In case you missed any of my blog posts this week, I shared what I’ve been reading online, wrote about how to plan an author visit to your classroom, argued that teachers need to be hopeful, and shared some tips for being a positive teacher.
We only read a few picture books this week, because I’ve been reading Kate DiCamillo’s wonderful Flora & Ulysses aloud. I am loving this story–and so are my kids.
We reread a few favorite Mo Willems’s books:
We finished Locomotive, written and illustrated by Brian Floca:
The art was spectacular in this book, but the writing was challenging for my son to comprehend and difficult for me to connect to. It seemed like the writing didn’t quite know what it wanted to be–a poem about a train journey, a narrative about a train journey, informational writing about a train journey. I didn’t feel like any one of those elements–poetry, narrative, informational writing–was quite strong enough, so it didn’t entirely work for me. But the pictures are gorgeous.
Then we read Tom’s Tweet, written by Jill Esbaum and illustrated by Dan Santat:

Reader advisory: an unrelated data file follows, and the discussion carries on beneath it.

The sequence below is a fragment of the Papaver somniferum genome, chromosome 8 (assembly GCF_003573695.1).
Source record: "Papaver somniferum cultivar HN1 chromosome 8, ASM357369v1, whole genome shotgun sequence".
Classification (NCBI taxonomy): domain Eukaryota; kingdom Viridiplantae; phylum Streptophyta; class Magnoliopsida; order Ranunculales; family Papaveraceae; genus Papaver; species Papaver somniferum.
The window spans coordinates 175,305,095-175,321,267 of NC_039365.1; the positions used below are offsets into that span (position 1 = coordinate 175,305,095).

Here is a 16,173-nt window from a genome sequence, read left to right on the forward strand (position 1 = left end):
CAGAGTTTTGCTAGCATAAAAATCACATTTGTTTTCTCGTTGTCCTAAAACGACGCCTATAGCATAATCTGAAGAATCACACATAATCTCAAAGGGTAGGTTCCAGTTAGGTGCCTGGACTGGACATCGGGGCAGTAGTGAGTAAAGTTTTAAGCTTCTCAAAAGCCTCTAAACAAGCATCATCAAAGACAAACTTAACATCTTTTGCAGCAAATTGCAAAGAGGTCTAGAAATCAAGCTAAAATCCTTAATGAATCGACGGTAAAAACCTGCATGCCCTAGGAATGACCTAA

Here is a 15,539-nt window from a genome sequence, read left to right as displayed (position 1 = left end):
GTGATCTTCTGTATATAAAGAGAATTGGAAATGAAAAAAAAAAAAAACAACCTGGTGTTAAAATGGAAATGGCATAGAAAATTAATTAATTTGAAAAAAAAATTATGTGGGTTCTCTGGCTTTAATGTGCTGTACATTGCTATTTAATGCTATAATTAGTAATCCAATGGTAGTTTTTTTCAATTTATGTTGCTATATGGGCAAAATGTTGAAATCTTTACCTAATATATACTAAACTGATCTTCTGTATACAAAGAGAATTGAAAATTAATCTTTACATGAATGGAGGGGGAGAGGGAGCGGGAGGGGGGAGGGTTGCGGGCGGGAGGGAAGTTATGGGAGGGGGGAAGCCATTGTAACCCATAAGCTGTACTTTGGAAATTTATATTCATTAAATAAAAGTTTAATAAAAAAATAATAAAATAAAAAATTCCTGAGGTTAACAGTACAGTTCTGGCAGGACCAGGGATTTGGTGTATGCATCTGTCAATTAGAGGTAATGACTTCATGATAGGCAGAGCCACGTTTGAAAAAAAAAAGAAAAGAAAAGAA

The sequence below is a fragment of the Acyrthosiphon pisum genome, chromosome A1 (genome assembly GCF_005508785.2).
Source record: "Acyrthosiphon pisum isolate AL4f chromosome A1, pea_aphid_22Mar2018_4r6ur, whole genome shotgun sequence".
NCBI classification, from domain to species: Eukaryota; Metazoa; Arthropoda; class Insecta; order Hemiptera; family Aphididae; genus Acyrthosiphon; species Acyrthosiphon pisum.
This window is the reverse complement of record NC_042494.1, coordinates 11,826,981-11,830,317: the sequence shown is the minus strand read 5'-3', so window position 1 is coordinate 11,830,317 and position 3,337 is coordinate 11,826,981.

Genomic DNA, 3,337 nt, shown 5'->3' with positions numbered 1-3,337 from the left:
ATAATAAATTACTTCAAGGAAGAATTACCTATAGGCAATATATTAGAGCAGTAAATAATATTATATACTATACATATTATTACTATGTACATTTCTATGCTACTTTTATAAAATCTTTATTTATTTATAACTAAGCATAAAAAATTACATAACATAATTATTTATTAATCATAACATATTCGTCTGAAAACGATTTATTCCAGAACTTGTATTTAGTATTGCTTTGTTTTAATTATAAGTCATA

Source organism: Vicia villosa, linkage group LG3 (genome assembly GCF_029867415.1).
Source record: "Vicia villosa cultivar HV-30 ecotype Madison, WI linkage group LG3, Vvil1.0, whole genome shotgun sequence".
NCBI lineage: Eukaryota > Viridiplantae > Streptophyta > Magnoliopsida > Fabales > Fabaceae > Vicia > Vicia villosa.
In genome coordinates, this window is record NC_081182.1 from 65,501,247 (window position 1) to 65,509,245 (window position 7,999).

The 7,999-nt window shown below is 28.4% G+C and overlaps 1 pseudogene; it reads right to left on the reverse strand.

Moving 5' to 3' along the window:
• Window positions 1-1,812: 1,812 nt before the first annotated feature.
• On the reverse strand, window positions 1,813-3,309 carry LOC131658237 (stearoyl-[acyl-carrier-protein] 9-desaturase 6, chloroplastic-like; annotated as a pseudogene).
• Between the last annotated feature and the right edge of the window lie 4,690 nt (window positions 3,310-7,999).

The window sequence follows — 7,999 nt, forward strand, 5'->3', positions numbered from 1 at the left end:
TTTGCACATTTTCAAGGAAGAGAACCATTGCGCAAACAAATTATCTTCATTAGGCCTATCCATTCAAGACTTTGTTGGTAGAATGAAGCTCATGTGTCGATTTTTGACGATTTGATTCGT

Santat’s art is incredibly expressive and funny, and Esbaum’s poetic lines are creative, surprising, and also very funny.
And I found another Rachel Isadora book at the library, Willaby:
A charming story about a girl named Willaby who loves to draw so much that she often forgets what else she should be doing. I think I’ve now exhausted my library’s collection of Isadora’s older books, so it’s time to start using interlibrary loan.
I finished listening to my audiobook, White Cat by Holly Black.
I’ve decided, first of all, that every book should be narrated by Jesse Eisenberg. And now I want to read the rest of the series. Also, searching on Google for this book cover is one of my favorite searches ever–hundreds of beautiful white cats! (Unlike searching for the picture book bio of Booker T. Washington last week, when hundreds of photos of 50 Cent turned up. You never know what might happen!)
And I will be ending with Skylark. Because this book just isn’t very good. First of all, the extreme overuse of the word “softly” drove me crazy. Someone speaks “softly” on nearly every page, and when they aren’t speaking to each other softly, they’re looking at each other softly! If I did a word cloud for this book, “softly” would be in giant letters right in the middle. How does an editor not catch that? And the story really didn’t work for me either. There is the thinnest sliver of a plot and even less character development. I can’t imagine what a reader would make of this book if they hadn’t read Sarah Plain and Tall first.
I’m traveling for a conference this week and have no idea what I’ll be reading–whatever’s on my Kindle! What about you?